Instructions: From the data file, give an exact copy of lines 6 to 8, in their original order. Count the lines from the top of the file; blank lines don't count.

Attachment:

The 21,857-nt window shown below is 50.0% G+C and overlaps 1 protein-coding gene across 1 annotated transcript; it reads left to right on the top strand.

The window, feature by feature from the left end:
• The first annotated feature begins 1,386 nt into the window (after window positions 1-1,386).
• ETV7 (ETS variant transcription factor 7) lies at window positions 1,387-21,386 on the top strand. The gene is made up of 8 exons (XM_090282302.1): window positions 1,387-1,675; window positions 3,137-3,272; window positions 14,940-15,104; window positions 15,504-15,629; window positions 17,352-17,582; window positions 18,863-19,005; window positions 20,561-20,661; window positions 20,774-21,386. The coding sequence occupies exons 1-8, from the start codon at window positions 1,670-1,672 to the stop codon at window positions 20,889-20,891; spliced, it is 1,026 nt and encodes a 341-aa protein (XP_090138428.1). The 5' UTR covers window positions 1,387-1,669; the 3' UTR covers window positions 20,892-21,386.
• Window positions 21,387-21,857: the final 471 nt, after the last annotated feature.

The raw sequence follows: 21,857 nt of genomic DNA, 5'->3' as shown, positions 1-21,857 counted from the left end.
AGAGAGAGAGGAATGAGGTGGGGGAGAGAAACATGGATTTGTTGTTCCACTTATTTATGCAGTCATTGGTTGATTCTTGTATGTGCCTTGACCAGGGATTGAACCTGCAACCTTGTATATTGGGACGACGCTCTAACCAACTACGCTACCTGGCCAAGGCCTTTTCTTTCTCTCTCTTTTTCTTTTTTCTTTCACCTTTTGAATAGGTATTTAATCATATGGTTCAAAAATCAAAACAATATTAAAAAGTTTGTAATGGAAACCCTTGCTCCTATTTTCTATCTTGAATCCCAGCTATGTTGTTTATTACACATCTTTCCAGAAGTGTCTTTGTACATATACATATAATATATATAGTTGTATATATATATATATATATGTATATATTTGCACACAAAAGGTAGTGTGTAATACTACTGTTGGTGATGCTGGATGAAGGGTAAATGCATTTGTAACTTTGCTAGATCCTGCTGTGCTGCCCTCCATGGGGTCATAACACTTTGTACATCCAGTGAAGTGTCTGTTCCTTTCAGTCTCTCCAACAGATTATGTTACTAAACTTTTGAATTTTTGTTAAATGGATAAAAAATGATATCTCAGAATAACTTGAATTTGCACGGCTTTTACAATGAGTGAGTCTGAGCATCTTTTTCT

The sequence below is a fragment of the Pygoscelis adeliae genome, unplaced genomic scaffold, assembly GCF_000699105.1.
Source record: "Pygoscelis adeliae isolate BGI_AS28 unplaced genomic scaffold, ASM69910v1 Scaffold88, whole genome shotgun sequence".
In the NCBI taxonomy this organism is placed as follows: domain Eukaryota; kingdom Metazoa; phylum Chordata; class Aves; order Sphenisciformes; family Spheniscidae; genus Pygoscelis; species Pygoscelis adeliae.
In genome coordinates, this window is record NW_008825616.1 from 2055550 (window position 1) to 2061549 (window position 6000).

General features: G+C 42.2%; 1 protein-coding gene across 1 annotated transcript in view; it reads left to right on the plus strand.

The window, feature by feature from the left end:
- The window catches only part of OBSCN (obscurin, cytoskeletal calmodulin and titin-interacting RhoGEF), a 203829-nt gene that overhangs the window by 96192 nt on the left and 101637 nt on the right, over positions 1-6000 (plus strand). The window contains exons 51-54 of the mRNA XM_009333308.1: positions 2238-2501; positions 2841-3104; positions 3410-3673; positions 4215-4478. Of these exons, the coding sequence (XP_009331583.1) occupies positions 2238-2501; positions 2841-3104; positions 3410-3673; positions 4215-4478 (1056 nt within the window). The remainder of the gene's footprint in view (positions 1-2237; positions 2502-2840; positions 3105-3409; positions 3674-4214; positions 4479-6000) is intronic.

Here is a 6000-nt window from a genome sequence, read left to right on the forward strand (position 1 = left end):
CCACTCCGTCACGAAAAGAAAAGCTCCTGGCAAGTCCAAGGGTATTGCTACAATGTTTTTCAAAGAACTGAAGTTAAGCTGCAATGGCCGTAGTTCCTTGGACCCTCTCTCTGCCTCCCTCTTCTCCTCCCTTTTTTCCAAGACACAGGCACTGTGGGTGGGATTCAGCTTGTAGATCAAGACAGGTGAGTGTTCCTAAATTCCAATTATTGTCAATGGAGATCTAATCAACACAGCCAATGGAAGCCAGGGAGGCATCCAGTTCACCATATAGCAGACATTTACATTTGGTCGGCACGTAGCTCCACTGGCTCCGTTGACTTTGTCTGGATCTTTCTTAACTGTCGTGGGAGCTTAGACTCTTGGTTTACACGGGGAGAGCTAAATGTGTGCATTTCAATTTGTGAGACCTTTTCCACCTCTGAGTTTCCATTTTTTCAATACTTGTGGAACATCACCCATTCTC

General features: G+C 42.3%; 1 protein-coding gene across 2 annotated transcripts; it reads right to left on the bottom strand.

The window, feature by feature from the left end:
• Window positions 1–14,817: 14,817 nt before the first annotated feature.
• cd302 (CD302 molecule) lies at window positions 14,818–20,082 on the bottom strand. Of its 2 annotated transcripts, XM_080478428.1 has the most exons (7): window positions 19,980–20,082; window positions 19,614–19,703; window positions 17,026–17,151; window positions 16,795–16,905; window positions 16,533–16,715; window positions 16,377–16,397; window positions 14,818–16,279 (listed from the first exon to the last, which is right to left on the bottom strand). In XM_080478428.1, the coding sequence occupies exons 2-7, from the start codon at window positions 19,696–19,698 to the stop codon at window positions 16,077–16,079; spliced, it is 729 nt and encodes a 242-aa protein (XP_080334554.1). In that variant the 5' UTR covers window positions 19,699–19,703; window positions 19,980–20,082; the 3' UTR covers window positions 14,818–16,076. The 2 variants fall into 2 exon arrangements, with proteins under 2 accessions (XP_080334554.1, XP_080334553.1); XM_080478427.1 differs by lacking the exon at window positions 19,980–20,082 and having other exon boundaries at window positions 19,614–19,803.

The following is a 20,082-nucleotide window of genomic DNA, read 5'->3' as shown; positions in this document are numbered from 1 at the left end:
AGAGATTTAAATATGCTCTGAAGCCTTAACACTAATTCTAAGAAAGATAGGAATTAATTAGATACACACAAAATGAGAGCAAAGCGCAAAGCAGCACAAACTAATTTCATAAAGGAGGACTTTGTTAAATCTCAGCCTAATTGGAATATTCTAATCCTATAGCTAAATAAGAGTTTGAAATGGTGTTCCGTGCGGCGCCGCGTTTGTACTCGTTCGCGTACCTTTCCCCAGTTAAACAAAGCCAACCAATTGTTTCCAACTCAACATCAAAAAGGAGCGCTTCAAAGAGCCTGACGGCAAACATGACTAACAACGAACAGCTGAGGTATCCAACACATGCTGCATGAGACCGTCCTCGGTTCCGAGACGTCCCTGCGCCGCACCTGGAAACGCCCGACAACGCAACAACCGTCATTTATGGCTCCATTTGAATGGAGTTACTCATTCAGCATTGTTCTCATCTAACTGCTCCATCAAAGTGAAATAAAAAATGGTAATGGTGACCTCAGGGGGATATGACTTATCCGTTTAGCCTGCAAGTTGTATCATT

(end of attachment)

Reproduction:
The raw sequence follows: 21,857 nt of genomic DNA, 5'->3' as shown, positions 1-21,857 counted from the left end.
AGAGAGAGAGGAATGAGGTGGGGGAGAGAAACATGGATTTGTTGTTCCACTTATTTATGCAGTCATTGGTTGATTCTTGTATGTGCCTTGACCAGGGATTGAACCTGCAACCTTGTATATTGGGACGACGCTCTAACCAACTACGCTACCTGGCCAAGGCCTTTTCTTTCTCTCTCTTTTTCTTTTTTCTTTCACCTTTTGAATAGGTATTTAATCATATGGTTCAAAAATCAAAACAATATTAAAAAGTTTGTAATGGAAACCCTTGCTCCTATTTTCTATCTTGAATCCCAGCTATGTTGTTTATTACACATCTTTCCAGAAGTGTCTTTGTACATATACATATAATATATATAGTTGTATATATATATATATATATGTATATATTTGCACACAAAAGGTAGTGTGTAATACTACTGTTGGTGATGCTGGATGAAGGGTAAATGCATTTGTAACTTTGCTAGATCCTGCTGTGCTGCCCTCCATGGGGTCATAACACTTTGTACATCCAGTGAAGTGTCTGTTCCTTTCAGTCTCTCCAACAGATTATGTTACTAAACTTTTGAATTTTTGTTAAATGGATAAAAAATGATATCTCAGAATAACTTGAATTTGCACGGCTTTTACAATGAGTGAGTCTGAGCATCTTTTTCT

The sequence below is a fragment of the Pygoscelis adeliae genome, unplaced genomic scaffold, assembly GCF_000699105.1.